Sunday, March 19, 2006

Politics in a salon

Filipinos love to talk of three things: aside from basketball (and boxing, too, after the media hype of Pacquiao’s series of victories), there’s POLITICS and SHOW BUSINESS, a.k.a showbiz. (Little wonder then why frogs have long been jumping from politics to showbiz, showbiz to politics, basketball to politics…etcetera, etcetera… hoping to kiss princess luck on the way.)

Last week, I had the privilege of engaging in an “intellectual” discourse on politics. Who would have though that of all the nooks and crannies this earth could ever hold, politics would find its niche in the most unsuspecting place: ladies and gentlemen, (drum rolls) the salon – where beauty is all abuzz and where most smiling workers would gladly kick me out because I always refuse to give in to their heed to rebond my hair. So there I was, accompanying my mom who needed a haircut. While waiting, I sat between two older men and browsed over the day’s paper for my dose of news. The man on my right, most probably in his 60’s and with graying hairs, suddenly started asking questions: “Where do you live? How old are you? Are you still a student?” My curt answers only urged him to ask more. The man on my left told me, “Nag-abroad baya na siya Day.”

Er, was he implying… (Jeez, why do I get the feeling that I’m always linked to older, no wait, change that – ageing men when I’m in the salon?!?) I braced myself as my instincts told me that wasn’t going to be a smooth conversation at all. I gripped the edges of the newspaper, ready to swat it on my seatmates’ faces.

The dialogue took a different turn, however, when:

Man on my right: “Asa ka nagskwela Day?”

Me: “UP Cebu.”

Man on my left: “UP?”

Me: “Oo”

Man on my left: (suddenly inspired by his brain waves) “Ngano man mong mga taga-UP magsige man mo og rally? Gipa-eskwela na gani mo sa gobyerno, magsige pa mo og ing-ana.”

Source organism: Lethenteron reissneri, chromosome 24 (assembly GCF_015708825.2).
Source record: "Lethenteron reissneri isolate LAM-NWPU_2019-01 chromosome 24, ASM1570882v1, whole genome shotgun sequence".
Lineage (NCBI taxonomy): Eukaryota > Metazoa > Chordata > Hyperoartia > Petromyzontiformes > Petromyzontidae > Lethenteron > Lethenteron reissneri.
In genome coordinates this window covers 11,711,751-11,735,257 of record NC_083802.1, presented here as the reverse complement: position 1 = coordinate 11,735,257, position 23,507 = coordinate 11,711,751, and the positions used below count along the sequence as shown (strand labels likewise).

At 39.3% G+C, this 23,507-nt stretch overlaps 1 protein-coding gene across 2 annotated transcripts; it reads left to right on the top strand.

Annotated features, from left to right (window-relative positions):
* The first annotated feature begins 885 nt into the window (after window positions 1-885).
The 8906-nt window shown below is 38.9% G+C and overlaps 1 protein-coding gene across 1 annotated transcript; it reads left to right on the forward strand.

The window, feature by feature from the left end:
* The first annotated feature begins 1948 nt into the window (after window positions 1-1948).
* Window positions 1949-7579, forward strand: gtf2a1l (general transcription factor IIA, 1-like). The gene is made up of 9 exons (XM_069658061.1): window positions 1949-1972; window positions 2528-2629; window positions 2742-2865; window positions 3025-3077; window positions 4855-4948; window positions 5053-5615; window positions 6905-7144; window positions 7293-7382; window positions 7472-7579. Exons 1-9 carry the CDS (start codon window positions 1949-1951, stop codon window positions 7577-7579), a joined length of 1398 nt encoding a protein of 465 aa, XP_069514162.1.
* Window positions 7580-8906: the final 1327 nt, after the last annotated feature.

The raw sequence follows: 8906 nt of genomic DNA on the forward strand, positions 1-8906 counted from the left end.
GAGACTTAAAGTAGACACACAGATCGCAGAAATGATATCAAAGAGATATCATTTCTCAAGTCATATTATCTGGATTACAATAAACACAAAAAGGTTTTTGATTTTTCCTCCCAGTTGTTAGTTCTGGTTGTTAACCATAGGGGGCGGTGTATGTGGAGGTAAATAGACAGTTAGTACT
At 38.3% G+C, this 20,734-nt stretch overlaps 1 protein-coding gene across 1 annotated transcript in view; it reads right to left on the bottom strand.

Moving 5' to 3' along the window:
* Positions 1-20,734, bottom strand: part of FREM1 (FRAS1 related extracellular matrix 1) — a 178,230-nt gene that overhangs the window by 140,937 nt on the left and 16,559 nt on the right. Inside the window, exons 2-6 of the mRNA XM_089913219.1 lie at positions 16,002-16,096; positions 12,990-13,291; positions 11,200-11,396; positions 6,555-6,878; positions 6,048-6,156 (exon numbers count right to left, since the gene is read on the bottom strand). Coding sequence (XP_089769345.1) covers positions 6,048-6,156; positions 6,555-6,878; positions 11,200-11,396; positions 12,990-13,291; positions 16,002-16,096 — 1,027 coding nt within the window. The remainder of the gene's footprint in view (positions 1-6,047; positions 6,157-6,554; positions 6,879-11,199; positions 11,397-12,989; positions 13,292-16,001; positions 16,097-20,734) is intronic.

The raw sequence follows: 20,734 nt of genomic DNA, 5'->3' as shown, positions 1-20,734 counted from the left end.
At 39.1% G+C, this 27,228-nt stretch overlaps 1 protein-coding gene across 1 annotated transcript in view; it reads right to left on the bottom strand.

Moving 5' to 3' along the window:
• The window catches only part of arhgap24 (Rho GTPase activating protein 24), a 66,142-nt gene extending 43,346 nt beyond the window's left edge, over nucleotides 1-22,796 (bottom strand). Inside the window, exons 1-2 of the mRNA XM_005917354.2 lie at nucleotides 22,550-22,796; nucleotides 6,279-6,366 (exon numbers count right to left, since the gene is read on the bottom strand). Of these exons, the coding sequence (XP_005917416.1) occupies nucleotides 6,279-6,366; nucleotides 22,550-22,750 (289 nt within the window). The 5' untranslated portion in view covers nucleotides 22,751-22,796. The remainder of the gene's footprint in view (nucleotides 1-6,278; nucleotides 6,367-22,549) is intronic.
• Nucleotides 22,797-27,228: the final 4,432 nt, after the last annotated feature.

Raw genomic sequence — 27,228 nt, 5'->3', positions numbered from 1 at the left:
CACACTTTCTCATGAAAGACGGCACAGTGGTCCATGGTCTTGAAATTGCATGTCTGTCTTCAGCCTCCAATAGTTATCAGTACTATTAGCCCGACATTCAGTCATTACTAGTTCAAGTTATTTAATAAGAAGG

I stopped reading and sputtered forth a concoction of English and Cebuano response, hoping so hard that they’d stop pestering me in my solitude. I don’t participate in rallies unless I feel strongly about the issue but I felt that I have to defend other students at that point.

“Dili man sa wa mi utang kabubut-on pero we have to hold the government accountable. We have to be vigilant.”

The debate went on. We touched on the subject of the Presidential Proclamation 1017. I was so thankful that my mom had her haircut done at that point. (The OFW kept laughing at us.) It gave me an excuse to leave the place. But oh no, they weren’t as enthusiastic to just let the topic go. At that point, my mom cut in but it seemed as if she favored the side of the men. Blame it on generational gap?

Final words on the issue: It’s not that we are looking for trouble. Being funded by the government, by the people, we have a responsibility to look into and critique the actions of the government. It does not stem from mistrust nor cynicism. Rather, it comes from the spirit of true democracy in that by trying to be vigilant, we are protecting the very core of our freedom.

No matter what they say, I still am an Iskolar ng Bayan.

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